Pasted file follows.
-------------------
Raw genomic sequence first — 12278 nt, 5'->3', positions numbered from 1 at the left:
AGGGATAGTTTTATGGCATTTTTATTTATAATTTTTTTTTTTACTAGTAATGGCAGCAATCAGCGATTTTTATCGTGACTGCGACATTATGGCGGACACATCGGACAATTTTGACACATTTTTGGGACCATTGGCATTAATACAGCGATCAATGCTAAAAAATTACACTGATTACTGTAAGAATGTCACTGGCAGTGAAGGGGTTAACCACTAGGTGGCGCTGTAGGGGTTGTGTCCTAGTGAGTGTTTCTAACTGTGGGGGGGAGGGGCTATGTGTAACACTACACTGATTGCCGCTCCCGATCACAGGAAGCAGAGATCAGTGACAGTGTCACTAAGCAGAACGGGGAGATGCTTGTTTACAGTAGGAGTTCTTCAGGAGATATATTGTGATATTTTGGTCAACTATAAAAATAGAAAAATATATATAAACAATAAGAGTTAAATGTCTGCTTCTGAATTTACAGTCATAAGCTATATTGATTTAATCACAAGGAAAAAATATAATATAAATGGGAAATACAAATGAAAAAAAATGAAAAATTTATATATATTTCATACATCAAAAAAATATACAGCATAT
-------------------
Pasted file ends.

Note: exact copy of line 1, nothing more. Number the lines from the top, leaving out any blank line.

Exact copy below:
Raw genomic sequence first — 12278 nt, 5'->3', positions numbered from 1 at the left: